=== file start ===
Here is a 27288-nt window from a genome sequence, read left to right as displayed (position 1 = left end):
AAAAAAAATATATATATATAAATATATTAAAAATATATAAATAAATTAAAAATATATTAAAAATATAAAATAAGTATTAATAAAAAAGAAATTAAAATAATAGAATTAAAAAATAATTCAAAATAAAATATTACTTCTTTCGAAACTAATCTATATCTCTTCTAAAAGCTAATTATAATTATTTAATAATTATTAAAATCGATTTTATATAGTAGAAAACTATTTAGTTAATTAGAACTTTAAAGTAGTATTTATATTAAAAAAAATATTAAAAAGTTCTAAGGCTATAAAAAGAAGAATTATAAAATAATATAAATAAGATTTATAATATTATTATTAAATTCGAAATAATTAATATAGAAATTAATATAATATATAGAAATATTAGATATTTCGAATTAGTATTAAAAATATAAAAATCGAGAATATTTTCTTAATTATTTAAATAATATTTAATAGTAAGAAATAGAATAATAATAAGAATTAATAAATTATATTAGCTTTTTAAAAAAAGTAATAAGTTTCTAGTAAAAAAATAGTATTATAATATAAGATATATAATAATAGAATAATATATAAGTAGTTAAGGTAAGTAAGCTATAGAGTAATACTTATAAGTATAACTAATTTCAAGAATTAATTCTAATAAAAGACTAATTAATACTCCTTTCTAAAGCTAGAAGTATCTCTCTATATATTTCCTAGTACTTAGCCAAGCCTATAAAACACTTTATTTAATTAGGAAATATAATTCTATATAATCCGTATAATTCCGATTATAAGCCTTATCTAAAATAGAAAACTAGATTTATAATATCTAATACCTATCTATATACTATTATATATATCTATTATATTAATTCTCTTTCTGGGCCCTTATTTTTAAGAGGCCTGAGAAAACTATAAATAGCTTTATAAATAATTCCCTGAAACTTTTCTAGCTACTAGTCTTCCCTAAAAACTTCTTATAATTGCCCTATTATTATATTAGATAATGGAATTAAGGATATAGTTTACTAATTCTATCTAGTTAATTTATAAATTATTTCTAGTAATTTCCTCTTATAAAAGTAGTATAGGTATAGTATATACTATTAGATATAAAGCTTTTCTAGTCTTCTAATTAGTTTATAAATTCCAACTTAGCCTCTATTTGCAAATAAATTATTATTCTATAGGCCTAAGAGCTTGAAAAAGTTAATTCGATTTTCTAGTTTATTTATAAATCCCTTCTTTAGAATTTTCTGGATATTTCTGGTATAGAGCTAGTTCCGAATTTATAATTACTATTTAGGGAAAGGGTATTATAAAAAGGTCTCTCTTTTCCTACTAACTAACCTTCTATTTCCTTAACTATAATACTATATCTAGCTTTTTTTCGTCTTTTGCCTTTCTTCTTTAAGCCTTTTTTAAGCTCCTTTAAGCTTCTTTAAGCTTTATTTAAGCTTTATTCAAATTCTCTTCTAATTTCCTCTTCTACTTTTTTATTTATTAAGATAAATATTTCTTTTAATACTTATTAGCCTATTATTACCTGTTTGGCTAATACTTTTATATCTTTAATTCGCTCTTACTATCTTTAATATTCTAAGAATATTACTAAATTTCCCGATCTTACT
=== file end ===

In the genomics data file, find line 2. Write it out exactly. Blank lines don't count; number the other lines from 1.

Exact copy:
AAAAAAAATATATATATATAAATATATTAAAAATATATAAATAAATTAAAAATATATTAAAAATATAAAATAAGTATTAATAAAAAAGAAATTAAAATAATAGAATTAAAAAATAATTCAAAATAAAATATTACTTCTTTCGAAACTAATCTATATCTCTTCTAAAAGCTAATTATAATTATTTAATAATTATTAAAATCGATTTTATATAGTAGAAAACTATTTAGTTAATTAGAACTTTAAAGTAGTATTTATATTAAAAAAAATATTAAAAAGTTCTAAGGCTATAAAAAGAAGAATTATAAAATAATATAAATAAGATTTATAATATTATTATTAAATTCGAAATAATTAATATAGAAATTAATATAATATATAGAAATATTAGATATTTCGAATTAGTATTAAAAATATAAAAATCGAGAATATTTTCTTAATTATTTAAATAATATTTAATAGTAAGAAATAGAATAATAATAAGAATTAATAAATTATATTAGCTTTTTAAAAAAAGTAATAAGTTTCTAGTAAAAAAATAGTATTATAATATAAGATATATAATAATAGAATAATATATAAGTAGTTAAGGTAAGTAAGCTATAGAGTAATACTTATAAGTATAACTAATTTCAAGAATTAATTCTAATAAAAGACTAATTAATACTCCTTTCTAAAGCTAGAAGTATCTCTCTATATATTTCCTAGTACTTAGCCAAGCCTATAAAACACTTTATTTAATTAGGAAATATAATTCTATATAATCCGTATAATTCCGATTATAAGCCTTATCTAAAATAGAAAACTAGATTTATAATATCTAATACCTATCTATATACTATTATATATATCTATTATATTAATTCTCTTTCTGGGCCCTTATTTTTAAGAGGCCTGAGAAAACTATAAATAGCTTTATAAATAATTCCCTGAAACTTTTCTAGCTACTAGTCTTCCCTAAAAACTTCTTATAATTGCCCTATTATTATATTAGATAATGGAATTAAGGATATAGTTTACTAATTCTATCTAGTTAATTTATAAATTATTTCTAGTAATTTCCTCTTATAAAAGTAGTATAGGTATAGTATATACTATTAGATATAAAGCTTTTCTAGTCTTCTAATTAGTTTATAAATTCCAACTTAGCCTCTATTTGCAAATAAATTATTATTCTATAGGCCTAAGAGCTTGAAAAAGTTAATTCGATTTTCTAGTTTATTTATAAATCCCTTCTTTAGAATTTTCTGGATATTTCTGGTATAGAGCTAGTTCCGAATTTATAATTACTATTTAGGGAAAGGGTATTATAAAAAGGTCTCTCTTTTCCTACTAACTAACCTTCTATTTCCTTAACTATAATACTATATCTAGCTTTTTTTCGTCTTTTGCCTTTCTTCTTTAAGCCTTTTTTAAGCTCCTTTAAGCTTCTTTAAGCTTTATTTAAGCTTTATTCAAATTCTCTTCTAATTTCCTCTTCTACTTTTTTATTTATTAAGATAAATATTTCTTTTAATACTTATTAGCCTATTATTACCTGTTTGGCTAATACTTTTATATCTTTAATTCGCTCTTACTATCTTTAATATTCTAAGAATATTACTAAATTTCCCGATCTTACT